Three Muslim Football Players Sue New Mexico University Over Religious Discrimination

August 28, 2006 12:00 am

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LAS CRUCES, NM – In a lawsuit filed today by the American Civil Liberties Union of New Mexico, three Muslim athletes accused New Mexico State University head football coach Hal Mumme of discharging them from the school’s football team in 2005 because of their religious beliefs. The lawsuit charges Mumme, university provost William Flores and the university Board of Regents with religious discrimination and violations of the athletes’ right to freely exercise their religion.

“Universities are supposed to be places of evolved thinking and reason, not of base intolerance and bigotry,” said ACLU of New Mexico Executive Director Peter Simonson. “They are supposed to rise above the knee-jerk prejudices that sometimes afflict our society. In this case, the university failed its purpose and a coach indulged in those prejudices to assert his own religious preferences over the players and the team.”

The ACLU is representing Mu-Ammar Ali, who played on athletic scholarship for the team for three consecutive seasons, and twin brothers Anthony and Vincent Thompson, who joined the team in 2004.

According to the lawsuit, when Mumme took over as coach in Spring 2005, he established a practice of having players lead the Lord’s Prayer after each practice and before each game. Ali and the Thompsons said that the practice made them feel like outcasts and caused them to pray separately from the other players.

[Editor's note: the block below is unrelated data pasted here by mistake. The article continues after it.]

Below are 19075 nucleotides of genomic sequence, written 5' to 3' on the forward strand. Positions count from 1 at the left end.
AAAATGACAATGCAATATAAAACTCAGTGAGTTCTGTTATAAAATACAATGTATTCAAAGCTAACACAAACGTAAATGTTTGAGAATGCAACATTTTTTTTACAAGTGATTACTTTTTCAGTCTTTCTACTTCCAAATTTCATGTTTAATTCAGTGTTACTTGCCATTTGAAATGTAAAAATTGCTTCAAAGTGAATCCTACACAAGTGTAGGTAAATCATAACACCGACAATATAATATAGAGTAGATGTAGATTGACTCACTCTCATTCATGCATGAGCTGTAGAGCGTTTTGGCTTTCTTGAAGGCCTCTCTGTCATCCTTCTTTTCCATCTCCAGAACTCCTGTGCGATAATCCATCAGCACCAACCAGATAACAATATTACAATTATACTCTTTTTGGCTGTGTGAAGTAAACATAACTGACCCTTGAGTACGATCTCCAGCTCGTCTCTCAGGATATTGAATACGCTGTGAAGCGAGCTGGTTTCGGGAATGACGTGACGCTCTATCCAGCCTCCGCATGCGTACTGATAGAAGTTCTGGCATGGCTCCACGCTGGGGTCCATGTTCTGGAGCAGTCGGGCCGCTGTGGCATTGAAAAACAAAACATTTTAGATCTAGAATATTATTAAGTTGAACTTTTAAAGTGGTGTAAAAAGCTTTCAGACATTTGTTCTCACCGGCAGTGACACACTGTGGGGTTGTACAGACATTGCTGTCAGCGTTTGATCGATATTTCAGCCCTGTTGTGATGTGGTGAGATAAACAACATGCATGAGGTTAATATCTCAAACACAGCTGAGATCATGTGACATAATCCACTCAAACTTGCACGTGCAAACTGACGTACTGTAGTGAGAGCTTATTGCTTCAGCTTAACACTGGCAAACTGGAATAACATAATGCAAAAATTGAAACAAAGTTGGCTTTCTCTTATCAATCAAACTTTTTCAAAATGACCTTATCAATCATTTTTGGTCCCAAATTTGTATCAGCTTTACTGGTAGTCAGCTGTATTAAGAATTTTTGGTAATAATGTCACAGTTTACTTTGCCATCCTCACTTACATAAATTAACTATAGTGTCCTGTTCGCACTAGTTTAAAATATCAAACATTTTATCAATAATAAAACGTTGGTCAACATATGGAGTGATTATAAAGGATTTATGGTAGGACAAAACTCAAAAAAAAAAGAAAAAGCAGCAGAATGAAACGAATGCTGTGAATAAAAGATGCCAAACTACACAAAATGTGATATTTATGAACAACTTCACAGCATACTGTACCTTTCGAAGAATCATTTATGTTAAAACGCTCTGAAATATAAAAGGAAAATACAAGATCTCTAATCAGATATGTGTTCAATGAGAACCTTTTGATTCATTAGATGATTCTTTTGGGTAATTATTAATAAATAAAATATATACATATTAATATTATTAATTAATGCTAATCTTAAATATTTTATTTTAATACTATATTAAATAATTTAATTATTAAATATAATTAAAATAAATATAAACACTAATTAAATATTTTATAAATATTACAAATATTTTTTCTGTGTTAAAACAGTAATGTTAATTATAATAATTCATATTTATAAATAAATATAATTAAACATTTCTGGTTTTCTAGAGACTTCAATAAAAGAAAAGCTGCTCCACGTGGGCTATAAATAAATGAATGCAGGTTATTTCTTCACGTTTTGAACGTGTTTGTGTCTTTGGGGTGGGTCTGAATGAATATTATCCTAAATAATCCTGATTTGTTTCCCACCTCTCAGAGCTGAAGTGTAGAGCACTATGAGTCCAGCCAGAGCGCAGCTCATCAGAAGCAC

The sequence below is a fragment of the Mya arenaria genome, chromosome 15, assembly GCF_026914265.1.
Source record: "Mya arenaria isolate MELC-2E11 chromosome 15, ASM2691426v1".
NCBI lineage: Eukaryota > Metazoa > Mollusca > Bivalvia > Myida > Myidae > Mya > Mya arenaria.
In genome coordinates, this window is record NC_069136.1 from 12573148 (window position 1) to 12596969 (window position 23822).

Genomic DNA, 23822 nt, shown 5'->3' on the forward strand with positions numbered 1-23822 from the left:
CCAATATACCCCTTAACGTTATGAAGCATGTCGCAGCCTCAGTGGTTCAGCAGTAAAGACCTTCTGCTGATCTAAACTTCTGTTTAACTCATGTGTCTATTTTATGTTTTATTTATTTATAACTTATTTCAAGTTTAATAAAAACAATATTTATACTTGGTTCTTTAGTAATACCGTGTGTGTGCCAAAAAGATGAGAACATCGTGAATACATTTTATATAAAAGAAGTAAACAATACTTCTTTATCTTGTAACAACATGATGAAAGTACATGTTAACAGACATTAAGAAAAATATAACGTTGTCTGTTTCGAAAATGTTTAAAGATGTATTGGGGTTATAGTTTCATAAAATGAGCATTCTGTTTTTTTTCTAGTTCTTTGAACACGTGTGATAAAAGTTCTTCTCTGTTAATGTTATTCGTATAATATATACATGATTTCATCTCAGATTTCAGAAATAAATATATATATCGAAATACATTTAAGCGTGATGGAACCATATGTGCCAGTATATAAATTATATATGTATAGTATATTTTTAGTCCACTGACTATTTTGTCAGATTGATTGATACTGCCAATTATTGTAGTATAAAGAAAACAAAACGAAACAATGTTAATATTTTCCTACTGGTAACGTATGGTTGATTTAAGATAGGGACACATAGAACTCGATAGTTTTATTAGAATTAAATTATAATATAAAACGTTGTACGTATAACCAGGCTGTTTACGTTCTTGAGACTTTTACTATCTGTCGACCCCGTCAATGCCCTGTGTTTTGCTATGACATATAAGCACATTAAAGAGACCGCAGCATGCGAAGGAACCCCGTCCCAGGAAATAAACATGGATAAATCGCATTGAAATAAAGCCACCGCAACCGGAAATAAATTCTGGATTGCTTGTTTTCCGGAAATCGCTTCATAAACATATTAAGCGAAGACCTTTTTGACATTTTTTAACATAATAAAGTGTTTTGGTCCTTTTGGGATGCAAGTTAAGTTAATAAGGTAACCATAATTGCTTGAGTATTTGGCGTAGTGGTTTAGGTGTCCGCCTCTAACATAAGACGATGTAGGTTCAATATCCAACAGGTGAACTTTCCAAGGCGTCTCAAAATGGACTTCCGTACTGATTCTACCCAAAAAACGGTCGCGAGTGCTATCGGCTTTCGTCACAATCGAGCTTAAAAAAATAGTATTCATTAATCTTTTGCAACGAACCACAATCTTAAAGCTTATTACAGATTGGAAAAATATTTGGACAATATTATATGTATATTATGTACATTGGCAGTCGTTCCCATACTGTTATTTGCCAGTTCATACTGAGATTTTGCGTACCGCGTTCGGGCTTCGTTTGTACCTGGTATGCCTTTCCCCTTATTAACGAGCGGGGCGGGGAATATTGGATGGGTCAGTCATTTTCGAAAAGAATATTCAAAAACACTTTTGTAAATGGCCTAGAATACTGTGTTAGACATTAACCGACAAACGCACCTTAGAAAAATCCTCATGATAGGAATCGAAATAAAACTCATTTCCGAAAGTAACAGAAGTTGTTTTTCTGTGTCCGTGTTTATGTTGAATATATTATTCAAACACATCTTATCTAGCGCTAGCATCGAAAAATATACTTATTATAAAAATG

Not long after Mumme learned that Ali and the Thompsons were Muslim, he prohibited the Thompsons from attending the spring 2005 training camp and questioned Ali about his attitudes towards Al-Qaeda.

The Thompsons were discharged from the team on September 2, 2005, allegedly because they moved their belongings to an unapproved locker and were labeled “troublemakers.” On October 9, 2005, Mumme left Ali a message on his home answering machine that his jersey was being pulled and that he was discharged from the NMSU football team.

“Being coach doesn’t give someone the right to make a football team into a religious brotherhood,” Simonson said. “University coaches are tax-paid role models. The public has a right to expect that they are going to model behaviors that we endorse as a society. Religious intolerance is not one of those behaviors.”

Plaintiffs seek compensatory and punitive damages. Attorneys for the ACLU are Joleen Youngers and ACLU staff attorney George Bach.

The complaint is online at

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